E&E could rebound post-Covid-19 as businesses adapt to new normal

The pandemic has given enlightenment to the importance of automation, not just in the industrial sector but in the services sector as well


THE global electrical and electronics (E&E) sector could rebound in the aftermath of the Covid-19 pandemic, as businesses adapt to a new standard of operations.

With companies becoming more dependent on automation and technology in adhering to safety measures against the deadly virus, sales of semiconductor products will be higher than average in the next two years, United Overseas Bank (UOB) Ltd investment strategist Francis Tan said.

“The pandemic has given enlightenment to the importance of automation, not just in the industrial sector but in the services sector as well.

“Semiconductor sales, if compared on a year-on-year (YoY) basis, is a three-year cycle. Since bottoming in June last year, I expect it would see a strong uptake in the next two years,” he said in a virtual press conference yesterday.

Malaysia’s E&E exports fell 21.7% to RM25.91 billion in April, constituting 39.9% of total exports, according to government data released yesterday.

The YoY decline contributed to the contraction in exports of the country’s manufactured goods, which constituted 85.5% of overall exports.

For the first four months of 2020, exports of manufactured goods fell 4.5% to RM257.28 billion from a year ago, mainly due to lower volume of E&E products, metal, machinery, equipment and parts, chemicals and chemical products.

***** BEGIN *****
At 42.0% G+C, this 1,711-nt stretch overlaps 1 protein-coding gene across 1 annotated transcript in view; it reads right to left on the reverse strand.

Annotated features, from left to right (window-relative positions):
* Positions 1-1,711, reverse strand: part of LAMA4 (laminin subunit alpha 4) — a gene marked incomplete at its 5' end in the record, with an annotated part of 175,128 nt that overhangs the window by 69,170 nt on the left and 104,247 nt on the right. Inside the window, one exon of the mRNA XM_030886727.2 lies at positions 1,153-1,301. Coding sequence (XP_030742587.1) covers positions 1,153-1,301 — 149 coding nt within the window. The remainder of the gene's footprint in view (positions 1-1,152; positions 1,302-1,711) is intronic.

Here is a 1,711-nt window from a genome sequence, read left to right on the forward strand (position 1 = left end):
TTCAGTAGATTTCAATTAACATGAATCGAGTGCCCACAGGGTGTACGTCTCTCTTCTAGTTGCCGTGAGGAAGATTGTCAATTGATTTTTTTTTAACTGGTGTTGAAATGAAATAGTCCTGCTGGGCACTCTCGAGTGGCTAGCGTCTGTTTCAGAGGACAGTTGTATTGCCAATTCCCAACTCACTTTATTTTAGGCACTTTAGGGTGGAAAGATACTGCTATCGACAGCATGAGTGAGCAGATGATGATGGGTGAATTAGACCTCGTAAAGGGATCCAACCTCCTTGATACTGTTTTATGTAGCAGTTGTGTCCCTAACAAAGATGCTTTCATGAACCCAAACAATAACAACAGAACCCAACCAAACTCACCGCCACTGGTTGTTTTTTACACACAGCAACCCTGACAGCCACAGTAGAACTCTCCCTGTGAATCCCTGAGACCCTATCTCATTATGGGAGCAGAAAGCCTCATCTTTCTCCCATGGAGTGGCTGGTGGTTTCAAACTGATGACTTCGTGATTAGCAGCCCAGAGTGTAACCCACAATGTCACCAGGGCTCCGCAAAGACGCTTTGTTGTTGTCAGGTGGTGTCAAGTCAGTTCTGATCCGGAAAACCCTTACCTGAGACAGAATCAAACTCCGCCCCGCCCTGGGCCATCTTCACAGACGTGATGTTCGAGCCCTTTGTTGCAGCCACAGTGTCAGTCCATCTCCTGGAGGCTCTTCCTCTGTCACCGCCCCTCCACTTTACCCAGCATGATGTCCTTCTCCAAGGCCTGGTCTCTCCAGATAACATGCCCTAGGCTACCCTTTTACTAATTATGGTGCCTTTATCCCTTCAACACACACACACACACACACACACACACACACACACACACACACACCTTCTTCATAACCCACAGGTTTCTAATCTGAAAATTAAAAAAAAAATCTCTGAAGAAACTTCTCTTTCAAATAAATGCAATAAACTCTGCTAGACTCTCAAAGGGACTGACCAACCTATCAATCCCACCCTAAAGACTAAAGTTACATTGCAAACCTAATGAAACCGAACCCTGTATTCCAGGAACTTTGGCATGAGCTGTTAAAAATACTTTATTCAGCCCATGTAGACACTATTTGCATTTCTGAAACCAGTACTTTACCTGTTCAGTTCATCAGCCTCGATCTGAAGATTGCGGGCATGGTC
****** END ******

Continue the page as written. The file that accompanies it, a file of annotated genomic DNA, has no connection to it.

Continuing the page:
Malaysia’s overall exports plunged 23.8% to RM64.92 billion in April — the biggest decline since September 2009 during the global financial crisis.

Imports slipped 8% to RM68.42 billion, resulting in a trade deficit of RM3.5 billion. This was the first month of trade deficit since October 1997, the Department of Statistics Malaysia said.

Operations-wise, businesses would enjoy low interest rates over the next three years as the central bank takes measures to support firms in getting back on their feet, Tan said.

Policymakers likely won’t revert to a high interest-rate environment, judging by the US Federal Reserve’s (Fed) current rates — a benchmark for global monetary authorities. Markets expect policies to remain at low levels until 2023, he added.

“This is expected not just in the US, but in developed and emerging markets. Interest rates have plunged lower than during the global financial crisis, and we expect them to be supportive of the business environment.”

Tan said the Fed’s balance sheet, which has surpassed US$7 trillion (RM29 trillion), suggests the massive liquidity injection has eased credit and liquidity fears in the market, boosting equities over the past two months.

“The recent pick-ups in semiconductor stocks across European countries, America and Japan signal that we would see strong sales for the industry in the next couple of months,” Tan stated.

“For example, according to the S&P 500 Index sector performance, the IT counter has risen strongly to about 107.7 points in May.”